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Where do Tech alumni live?

On the theme of analyzing home attendance at GT football games, today we're attacking the distribution of GT alums across the 50 states and globe. A quick look at the Alumni Association Fact Book shows us that there are 107,818 alumni living in the United States. 50,130 of the U.S. residents live in Georgia while around 11,000 alumni locations are unknown. There are 4,315 alumni living in other countries with the most popular foreign residences being France, Germany, India, and South Korea. This doesn't surprise me as Tech has a campus in France. Germany is a military foothold in Europe for the U.S.. And India and South Korea are big time feeder nations for Tech's undergraduate and graduate programs.

The first thing I wanted to look at was how many people are in the State of Georgia. I personally believe there isn't a distance too great for Tech fans to travel from within the State. Valdosta to ATL is a tough drive but at least it's all interstate. I used the county distribution data from the Alumni Association to come up with this map:


The navy counties have 1,000+ GT alumni living in them. They are all in the metro ATL area. The gold counties range from 104-768 alumni living in them. The yellow counties have 20-100 alumni living in them. And the white states have less than 20 alumni. Key focal points include Atlanta (obviously), Macon, Savannah, Augusta, and Valdosta.

I think the first question that needs to be answered is whether or not Tech fans aggregate around cities or if are they distributed evenly across the state. The average percentage of GT alumni per person in each county is 0.23%. There are only 5 counties that have a population that is greater than 1% GT alumni - Fulton, Fayette, Dekalb, Cobb, and Forsyth. So this kinda gives us a pretty good idea already but just to reinforce the fact that Tech fans congregate in urban/suburban areas, here's a chart:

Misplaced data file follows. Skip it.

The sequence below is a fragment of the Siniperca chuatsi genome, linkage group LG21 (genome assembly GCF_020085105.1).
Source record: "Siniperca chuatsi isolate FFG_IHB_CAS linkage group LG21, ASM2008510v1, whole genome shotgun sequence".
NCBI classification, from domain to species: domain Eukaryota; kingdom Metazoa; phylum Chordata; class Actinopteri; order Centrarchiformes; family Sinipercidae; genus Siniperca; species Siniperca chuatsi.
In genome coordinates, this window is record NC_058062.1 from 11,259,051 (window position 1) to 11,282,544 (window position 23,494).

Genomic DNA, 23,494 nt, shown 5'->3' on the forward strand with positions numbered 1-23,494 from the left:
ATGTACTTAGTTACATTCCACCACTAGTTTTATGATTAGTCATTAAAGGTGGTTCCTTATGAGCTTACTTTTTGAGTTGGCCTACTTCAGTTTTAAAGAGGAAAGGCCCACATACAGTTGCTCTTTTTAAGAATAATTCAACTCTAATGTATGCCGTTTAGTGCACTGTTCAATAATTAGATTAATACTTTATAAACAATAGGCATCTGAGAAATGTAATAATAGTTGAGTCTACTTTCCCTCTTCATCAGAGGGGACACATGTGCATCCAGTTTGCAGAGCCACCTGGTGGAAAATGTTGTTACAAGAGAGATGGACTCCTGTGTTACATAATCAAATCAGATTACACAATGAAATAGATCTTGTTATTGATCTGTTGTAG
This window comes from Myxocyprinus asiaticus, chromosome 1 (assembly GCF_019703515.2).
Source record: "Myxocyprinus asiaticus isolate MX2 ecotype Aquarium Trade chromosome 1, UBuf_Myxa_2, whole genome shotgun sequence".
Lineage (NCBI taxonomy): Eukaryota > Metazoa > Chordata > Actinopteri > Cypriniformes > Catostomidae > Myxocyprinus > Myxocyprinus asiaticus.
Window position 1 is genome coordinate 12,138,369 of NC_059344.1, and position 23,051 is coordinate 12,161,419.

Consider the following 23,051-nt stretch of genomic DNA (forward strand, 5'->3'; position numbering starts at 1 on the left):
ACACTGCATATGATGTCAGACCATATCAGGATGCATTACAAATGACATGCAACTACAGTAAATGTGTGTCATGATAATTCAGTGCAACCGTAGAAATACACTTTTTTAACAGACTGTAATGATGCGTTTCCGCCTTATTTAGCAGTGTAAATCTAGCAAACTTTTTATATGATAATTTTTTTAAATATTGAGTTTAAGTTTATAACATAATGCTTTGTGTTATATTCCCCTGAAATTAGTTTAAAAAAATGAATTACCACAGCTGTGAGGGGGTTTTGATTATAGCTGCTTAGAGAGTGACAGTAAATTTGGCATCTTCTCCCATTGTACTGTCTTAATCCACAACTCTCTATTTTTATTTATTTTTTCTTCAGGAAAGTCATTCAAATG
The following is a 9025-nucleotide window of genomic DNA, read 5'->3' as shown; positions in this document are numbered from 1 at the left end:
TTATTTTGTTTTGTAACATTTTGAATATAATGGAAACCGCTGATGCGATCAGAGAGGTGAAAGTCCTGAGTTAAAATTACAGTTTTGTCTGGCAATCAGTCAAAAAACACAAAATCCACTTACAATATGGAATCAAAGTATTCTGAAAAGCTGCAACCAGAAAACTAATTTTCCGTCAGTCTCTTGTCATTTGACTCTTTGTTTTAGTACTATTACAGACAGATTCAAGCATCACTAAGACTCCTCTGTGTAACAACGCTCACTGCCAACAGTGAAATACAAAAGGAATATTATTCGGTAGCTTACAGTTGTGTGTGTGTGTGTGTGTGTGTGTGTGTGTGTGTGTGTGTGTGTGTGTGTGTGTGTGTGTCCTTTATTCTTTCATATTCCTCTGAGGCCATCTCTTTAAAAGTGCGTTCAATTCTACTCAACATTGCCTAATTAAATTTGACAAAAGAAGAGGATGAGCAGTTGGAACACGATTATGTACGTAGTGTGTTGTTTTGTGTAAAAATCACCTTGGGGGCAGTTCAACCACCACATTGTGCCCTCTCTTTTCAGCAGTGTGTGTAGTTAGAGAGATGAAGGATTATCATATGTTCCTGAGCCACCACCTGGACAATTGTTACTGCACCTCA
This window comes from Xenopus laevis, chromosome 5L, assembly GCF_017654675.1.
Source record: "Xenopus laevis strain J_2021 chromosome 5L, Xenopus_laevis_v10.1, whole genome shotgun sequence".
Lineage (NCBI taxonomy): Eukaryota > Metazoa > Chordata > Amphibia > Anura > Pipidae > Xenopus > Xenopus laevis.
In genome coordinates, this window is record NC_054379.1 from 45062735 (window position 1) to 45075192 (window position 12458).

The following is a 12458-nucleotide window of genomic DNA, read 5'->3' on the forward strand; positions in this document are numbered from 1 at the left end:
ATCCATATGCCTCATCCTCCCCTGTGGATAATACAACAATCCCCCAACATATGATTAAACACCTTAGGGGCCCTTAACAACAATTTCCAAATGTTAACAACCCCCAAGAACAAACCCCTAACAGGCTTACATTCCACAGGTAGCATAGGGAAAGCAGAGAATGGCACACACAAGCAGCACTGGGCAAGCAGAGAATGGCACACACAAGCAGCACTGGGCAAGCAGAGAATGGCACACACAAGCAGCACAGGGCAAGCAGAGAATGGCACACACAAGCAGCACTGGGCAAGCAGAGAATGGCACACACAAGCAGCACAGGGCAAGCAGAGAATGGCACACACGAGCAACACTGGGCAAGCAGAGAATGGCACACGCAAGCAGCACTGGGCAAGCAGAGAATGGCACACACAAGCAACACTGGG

Now, Jesse (long time reader and contributor) commented on yesterday's post:
I'm not exactly sure how this would work, but I would think that understanding the average distance between the stadium and the fans would have somewhat of an impact on attendance.
So, let's look at how far the average instate alumni (sorry non-alums) would have to drive to make a game. Assuming everyone in each county lives close to their county seat, we see that ~79% of Tech's instate alumni live within 40 miles of Bobby Dodd Stadium. That should give us a pretty big chunk of the regular attendees at BDS every Saturday (72% capacity). A 40 mile drive to a football game would be awesome, to me.

The issue with not filling the stadium really begins to irk me when I look at the alumni figures. This map shows the distribution of alums across the U.S.. If I can make GT football games, everyone in South Carolina, Alabama, and Tennessee should be able to make GT football games. That's 8,710 alumni + Georgia's 50,130. If you bring in North Carolina and Florida, which are just out of driving range, we're talking about 71,013 alumni living within sane driving proximity to BDS. And we're still not factoring in our non-alumni fans. So I have devised a plan to fill the Stadium next season...

Below is a map of the Southeast. There are two concentric rings around Bobby Dodd Stadium. The burgundy ring represents an easy drive to the Stadium (1.5 hours). It's called the Winfield Ring because it is based around the straight shot drive from ATL to Macon. All Georgia Tech alumni within the Winfield Ring must attend every game next season. This will bring in approximately 40,000-42,000 alumni per game (not to mention sidewalk fans). The additional 13,000-15,000 fans will be from the green ring or Bird Ring, which is based off of the intersection of I-95 and I-20 in South Carolina (a 5 hour drive). If you live outside of the burgundy ring but live within the newly dubbed Bird Ring, you must attend half of the games or have a surrogate in your stead. Any vacancies will be taken care of by opposing fans. It's a simple plan. Here's the map:


Let me know your thoughts.